Earth Cubed

Distributed Climate Science and Computing

Small Region Aprox. of Spherical Harmonics

The beauty of the method I orginaly proposed, is that if you take a small enough region of the earth the grid becomes rectangular. This means, that over a small region,  spherical harmonics, will look more like sine, and cosine functions.

If we use sine and cosine functions to approximate spherical harmonics over a small region the mathematics is greatly simplified and we can use standard FFTs, to compute the spectral components over this region. In fact little will be gained in this case by using the FFT instead of the DFT because we can use information about the spectral components, computed over one small region, to reduce the computation of the spectral components in an overlapping spectral region. This recurive comutation, will only be of linear complexity while the FFT is log-linear complexity.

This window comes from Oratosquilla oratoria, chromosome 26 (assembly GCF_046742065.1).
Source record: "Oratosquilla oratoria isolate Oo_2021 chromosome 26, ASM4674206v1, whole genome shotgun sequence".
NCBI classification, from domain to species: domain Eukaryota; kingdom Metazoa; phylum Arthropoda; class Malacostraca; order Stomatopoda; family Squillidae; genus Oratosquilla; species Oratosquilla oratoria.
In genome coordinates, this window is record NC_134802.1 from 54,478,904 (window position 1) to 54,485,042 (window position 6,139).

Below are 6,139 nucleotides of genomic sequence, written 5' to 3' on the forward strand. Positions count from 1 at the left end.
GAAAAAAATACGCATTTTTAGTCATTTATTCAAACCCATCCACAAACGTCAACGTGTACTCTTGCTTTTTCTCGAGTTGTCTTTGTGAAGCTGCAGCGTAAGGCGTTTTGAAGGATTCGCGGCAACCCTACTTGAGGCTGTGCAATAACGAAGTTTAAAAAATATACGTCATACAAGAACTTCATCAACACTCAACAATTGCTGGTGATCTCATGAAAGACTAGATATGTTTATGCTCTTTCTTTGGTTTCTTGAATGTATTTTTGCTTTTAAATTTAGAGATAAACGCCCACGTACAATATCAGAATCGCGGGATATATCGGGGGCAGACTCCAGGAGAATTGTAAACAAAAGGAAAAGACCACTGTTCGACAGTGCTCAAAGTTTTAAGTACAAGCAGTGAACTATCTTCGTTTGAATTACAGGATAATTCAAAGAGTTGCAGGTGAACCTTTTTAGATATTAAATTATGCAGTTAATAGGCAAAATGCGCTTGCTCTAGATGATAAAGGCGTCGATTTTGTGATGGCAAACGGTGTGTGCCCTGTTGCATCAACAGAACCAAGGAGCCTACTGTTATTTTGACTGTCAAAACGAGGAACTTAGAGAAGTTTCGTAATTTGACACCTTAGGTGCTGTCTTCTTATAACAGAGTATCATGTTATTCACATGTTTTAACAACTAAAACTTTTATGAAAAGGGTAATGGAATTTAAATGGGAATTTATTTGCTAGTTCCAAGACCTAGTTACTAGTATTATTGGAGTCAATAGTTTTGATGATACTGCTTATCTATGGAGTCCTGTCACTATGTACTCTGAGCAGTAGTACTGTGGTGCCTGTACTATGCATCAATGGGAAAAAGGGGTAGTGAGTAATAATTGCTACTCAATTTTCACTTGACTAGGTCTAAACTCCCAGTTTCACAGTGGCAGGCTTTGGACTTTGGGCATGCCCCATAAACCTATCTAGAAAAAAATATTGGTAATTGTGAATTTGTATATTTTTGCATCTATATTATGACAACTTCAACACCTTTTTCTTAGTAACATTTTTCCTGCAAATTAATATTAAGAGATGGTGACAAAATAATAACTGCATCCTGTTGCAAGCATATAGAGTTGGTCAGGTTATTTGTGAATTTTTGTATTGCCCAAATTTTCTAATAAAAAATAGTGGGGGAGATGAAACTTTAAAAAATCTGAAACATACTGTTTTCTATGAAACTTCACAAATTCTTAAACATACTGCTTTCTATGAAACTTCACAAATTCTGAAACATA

Of course on a large scale we want to take fall advantage of the FFT like alrorithims to compute the spectral components, but when it comes to small scales we want to use interpolationg functions which capture the local rather then the global behavior and consequently we need a new DFT for each small overlapping region and therefore recursive algorithims are more efficient then FFTs.

Some consideration needs to be given as to weather, a Fourier Series is a good interpolating function for small regions of Navier stokes equations.  Aproximation, can be done with regards to another bais but the foier series, has a lot of advantages in terms of computational complxity. Even if another basis is used, it can be used in conjuction with the FFT by using one of the basis to interpolate the error given that truncated expansion in terms of the other basis.

August 18, 2009 - Posted by | Math

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